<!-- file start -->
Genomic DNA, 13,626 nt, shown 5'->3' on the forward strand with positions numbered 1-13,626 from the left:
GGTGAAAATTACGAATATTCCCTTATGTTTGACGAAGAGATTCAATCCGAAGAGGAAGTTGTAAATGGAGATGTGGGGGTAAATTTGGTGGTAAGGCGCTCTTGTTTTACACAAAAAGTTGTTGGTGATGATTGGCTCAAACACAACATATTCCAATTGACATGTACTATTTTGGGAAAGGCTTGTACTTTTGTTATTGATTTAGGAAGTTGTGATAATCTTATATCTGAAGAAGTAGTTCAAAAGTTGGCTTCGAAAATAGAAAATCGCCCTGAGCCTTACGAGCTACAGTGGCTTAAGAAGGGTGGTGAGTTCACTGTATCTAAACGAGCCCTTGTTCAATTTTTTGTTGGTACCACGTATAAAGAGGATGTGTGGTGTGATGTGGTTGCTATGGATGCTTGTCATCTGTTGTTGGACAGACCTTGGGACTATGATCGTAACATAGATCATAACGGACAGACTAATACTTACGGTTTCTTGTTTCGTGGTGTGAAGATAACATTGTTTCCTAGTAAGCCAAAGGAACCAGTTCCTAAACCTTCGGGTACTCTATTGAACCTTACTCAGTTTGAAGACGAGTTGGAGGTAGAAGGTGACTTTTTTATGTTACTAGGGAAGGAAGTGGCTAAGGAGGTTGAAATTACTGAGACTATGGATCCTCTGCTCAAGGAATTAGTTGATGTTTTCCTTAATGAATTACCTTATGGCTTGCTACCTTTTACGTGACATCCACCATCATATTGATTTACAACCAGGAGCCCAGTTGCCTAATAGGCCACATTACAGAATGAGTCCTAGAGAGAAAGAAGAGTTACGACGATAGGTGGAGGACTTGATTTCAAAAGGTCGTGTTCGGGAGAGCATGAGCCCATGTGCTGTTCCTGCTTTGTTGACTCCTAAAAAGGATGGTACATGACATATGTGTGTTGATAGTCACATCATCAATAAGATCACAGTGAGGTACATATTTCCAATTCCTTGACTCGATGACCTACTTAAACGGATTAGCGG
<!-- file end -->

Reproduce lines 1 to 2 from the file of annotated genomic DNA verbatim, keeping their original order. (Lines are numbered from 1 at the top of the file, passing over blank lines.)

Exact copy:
Genomic DNA, 13,626 nt, shown 5'->3' on the forward strand with positions numbered 1-13,626 from the left:
GGTGAAAATTACGAATATTCCCTTATGTTTGACGAAGAGATTCAATCCGAAGAGGAAGTTGTAAATGGAGATGTGGGGGTAAATTTGGTGGTAAGGCGCTCTTGTTTTACACAAAAAGTTGTTGGTGATGATTGGCTCAAACACAACATATTCCAATTGACATGTACTATTTTGGGAAAGGCTTGTACTTTTGTTATTGATTTAGGAAGTTGTGATAATCTTATATCTGAAGAAGTAGTTCAAAAGTTGGCTTCGAAAATAGAAAATCGCCCTGAGCCTTACGAGCTACAGTGGCTTAAGAAGGGTGGTGAGTTCACTGTATCTAAACGAGCCCTTGTTCAATTTTTTGTTGGTACCACGTATAAAGAGGATGTGTGGTGTGATGTGGTTGCTATGGATGCTTGTCATCTGTTGTTGGACAGACCTTGGGACTATGATCGTAACATAGATCATAACGGACAGACTAATACTTACGGTTTCTTGTTTCGTGGTGTGAAGATAACATTGTTTCCTAGTAAGCCAAAGGAACCAGTTCCTAAACCTTCGGGTACTCTATTGAACCTTACTCAGTTTGAAGACGAGTTGGAGGTAGAAGGTGACTTTTTTATGTTACTAGGGAAGGAAGTGGCTAAGGAGGTTGAAATTACTGAGACTATGGATCCTCTGCTCAAGGAATTAGTTGATGTTTTCCTTAATGAATTACCTTATGGCTTGCTACCTTTTACGTGACATCCACCATCATATTGATTTACAACCAGGAGCCCAGTTGCCTAATAGGCCACATTACAGAATGAGTCCTAGAGAGAAAGAAGAGTTACGACGATAGGTGGAGGACTTGATTTCAAAAGGTCGTGTTCGGGAGAGCATGAGCCCATGTGCTGTTCCTGCTTTGTTGACTCCTAAAAAGGATGGTACATGACATATGTGTGTTGATAGTCACATCATCAATAAGATCACAGTGAGGTACATATTTCCAATTCCTTGACTCGATGACCTACTTAAACGGATTAGCGG